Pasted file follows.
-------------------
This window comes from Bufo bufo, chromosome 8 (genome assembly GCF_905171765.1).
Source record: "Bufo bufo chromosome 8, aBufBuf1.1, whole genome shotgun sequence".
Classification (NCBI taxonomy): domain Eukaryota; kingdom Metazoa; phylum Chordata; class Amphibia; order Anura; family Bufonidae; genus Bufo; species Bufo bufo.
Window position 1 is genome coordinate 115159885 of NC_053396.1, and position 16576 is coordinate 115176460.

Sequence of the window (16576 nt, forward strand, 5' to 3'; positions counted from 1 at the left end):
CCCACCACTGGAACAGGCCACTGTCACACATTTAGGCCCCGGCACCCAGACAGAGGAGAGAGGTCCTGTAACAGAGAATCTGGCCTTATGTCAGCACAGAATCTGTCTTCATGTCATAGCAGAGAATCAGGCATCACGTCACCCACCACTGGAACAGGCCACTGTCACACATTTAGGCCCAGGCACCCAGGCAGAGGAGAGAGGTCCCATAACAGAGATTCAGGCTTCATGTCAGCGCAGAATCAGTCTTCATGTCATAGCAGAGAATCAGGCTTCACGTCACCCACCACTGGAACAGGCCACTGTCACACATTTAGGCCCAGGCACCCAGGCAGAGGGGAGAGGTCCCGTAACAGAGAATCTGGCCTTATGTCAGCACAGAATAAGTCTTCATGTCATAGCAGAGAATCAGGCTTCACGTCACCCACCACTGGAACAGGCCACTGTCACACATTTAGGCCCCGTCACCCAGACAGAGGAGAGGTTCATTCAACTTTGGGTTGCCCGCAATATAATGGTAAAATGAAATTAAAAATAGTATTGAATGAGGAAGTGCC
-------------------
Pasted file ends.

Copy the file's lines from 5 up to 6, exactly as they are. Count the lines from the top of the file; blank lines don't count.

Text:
Sequence of the window (16576 nt, forward strand, 5' to 3'; positions counted from 1 at the left end):
CCCACCACTGGAACAGGCCACTGTCACACATTTAGGCCCCGGCACCCAGACAGAGGAGAGAGGTCCTGTAACAGAGAATCTGGCCTTATGTCAGCACAGAATCTGTCTTCATGTCATAGCAGAGAATCAGGCATCACGTCACCCACCACTGGAACAGGCCACTGTCACACATTTAGGCCCAGGCACCCAGGCAGAGGAGAGAGGTCCCATAACAGAGATTCAGGCTTCATGTCAGCGCAGAATCAGTCTTCATGTCATAGCAGAGAATCAGGCTTCACGTCACCCACCACTGGAACAGGCCACTGTCACACATTTAGGCCCAGGCACCCAGGCAGAGGGGAGAGGTCCCGTAACAGAGAATCTGGCCTTATGTCAGCACAGAATAAGTCTTCATGTCATAGCAGAGAATCAGGCTTCACGTCACCCACCACTGGAACAGGCCACTGTCACACATTTAGGCCCCGTCACCCAGACAGAGGAGAGGTTCATTCAACTTTGGGTTGCCCGCAATATAATGGTAAAATGAAATTAAAAATAGTATTGAATGAGGAAGTGCC